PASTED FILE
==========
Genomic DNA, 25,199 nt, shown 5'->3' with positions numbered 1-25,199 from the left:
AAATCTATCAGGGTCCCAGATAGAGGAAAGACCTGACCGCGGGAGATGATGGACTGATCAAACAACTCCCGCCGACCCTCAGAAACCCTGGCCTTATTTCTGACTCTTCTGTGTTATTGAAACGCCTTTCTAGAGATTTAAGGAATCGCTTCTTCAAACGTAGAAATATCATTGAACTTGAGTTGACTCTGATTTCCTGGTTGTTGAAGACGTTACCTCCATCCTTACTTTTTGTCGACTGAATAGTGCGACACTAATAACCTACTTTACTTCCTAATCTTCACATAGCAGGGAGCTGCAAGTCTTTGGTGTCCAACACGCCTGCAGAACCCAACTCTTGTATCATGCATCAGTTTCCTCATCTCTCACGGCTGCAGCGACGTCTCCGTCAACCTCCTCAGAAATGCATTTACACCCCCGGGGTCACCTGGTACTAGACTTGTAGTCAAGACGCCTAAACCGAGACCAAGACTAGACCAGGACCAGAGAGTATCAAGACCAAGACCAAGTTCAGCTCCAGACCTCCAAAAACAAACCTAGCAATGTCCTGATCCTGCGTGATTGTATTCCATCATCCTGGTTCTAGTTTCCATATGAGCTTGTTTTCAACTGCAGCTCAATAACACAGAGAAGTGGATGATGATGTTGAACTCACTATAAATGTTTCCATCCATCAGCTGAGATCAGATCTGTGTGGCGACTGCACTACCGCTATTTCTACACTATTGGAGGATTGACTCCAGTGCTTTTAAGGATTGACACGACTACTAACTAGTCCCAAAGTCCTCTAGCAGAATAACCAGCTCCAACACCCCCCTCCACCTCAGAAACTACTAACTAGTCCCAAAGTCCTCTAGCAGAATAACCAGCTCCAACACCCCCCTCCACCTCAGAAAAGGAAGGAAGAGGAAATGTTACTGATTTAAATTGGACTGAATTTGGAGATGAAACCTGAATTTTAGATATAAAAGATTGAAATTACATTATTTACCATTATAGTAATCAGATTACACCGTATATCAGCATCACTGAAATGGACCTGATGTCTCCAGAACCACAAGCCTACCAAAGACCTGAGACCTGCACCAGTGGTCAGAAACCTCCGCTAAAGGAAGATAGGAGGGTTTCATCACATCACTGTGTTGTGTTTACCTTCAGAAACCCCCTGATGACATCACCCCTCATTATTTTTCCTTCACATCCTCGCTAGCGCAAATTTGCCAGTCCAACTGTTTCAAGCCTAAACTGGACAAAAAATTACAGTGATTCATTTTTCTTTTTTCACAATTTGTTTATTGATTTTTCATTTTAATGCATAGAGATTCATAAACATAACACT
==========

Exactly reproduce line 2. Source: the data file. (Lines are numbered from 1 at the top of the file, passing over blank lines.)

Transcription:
AAATCTATCAGGGTCCCAGATAGAGGAAAGACCTGACCGCGGGAGATGATGGACTGATCAAACAACTCCCGCCGACCCTCAGAAACCCTGGCCTTATTTCTGACTCTTCTGTGTTATTGAAACGCCTTTCTAGAGATTTAAGGAATCGCTTCTTCAAACGTAGAAATATCATTGAACTTGAGTTGACTCTGATTTCCTGGTTGTTGAAGACGTTACCTCCATCCTTACTTTTTGTCGACTGAATAGTGCGACACTAATAACCTACTTTACTTCCTAATCTTCACATAGCAGGGAGCTGCAAGTCTTTGGTGTCCAACACGCCTGCAGAACCCAACTCTTGTATCATGCATCAGTTTCCTCATCTCTCACGGCTGCAGCGACGTCTCCGTCAACCTCCTCAGAAATGCATTTACACCCCCGGGGTCACCTGGTACTAGACTTGTAGTCAAGACGCCTAAACCGAGACCAAGACTAGACCAGGACCAGAGAGTATCAAGACCAAGACCAAGTTCAGCTCCAGACCTCCAAAAACAAACCTAGCAATGTCCTGATCCTGCGTGATTGTATTCCATCATCCTGGTTCTAGTTTCCATATGAGCTTGTTTTCAACTGCAGCTCAATAACACAGAGAAGTGGATGATGATGTTGAACTCACTATAAATGTTTCCATCCATCAGCTGAGATCAGATCTGTGTGGCGACTGCACTACCGCTATTTCTACACTATTGGAGGATTGACTCCAGTGCTTTTAAGGATTGACACGACTACTAACTAGTCCCAAAGTCCTCTAGCAGAATAACCAGCTCCAACACCCCCCTCCACCTCAGAAACTACTAACTAGTCCCAAAGTCCTCTAGCAGAATAACCAGCTCCAACACCCCCCTCCACCTCAGAAAAGGAAGGAAGAGGAAATGTTACTGATTTAAATTGGACTGAATTTGGAGATGAAACCTGAATTTTAGATATAAAAGATTGAAATTACATTATTTACCATTATAGTAATCAGATTACACCGTATATCAGCATCACTGAAATGGACCTGATGTCTCCAGAACCACAAGCCTACCAAAGACCTGAGACCTGCACCAGTGGTCAGAAACCTCCGCTAAAGGAAGATAGGAGGGTTTCATCACATCACTGTGTTGTGTTTACCTTCAGAAACCCCCTGATGACATCACCCCTCATTATTTTTCCTTCACATCCTCGCTAGCGCAAATTTGCCAGTCCAACTGTTTCAAGCCTAAACTGGACAAAAAATTACAGTGATTCATTTTTCTTTTTTCACAATTTGTTTATTGATTTTTCATTTTAATGCATAGAGATTCATAAACATAACACT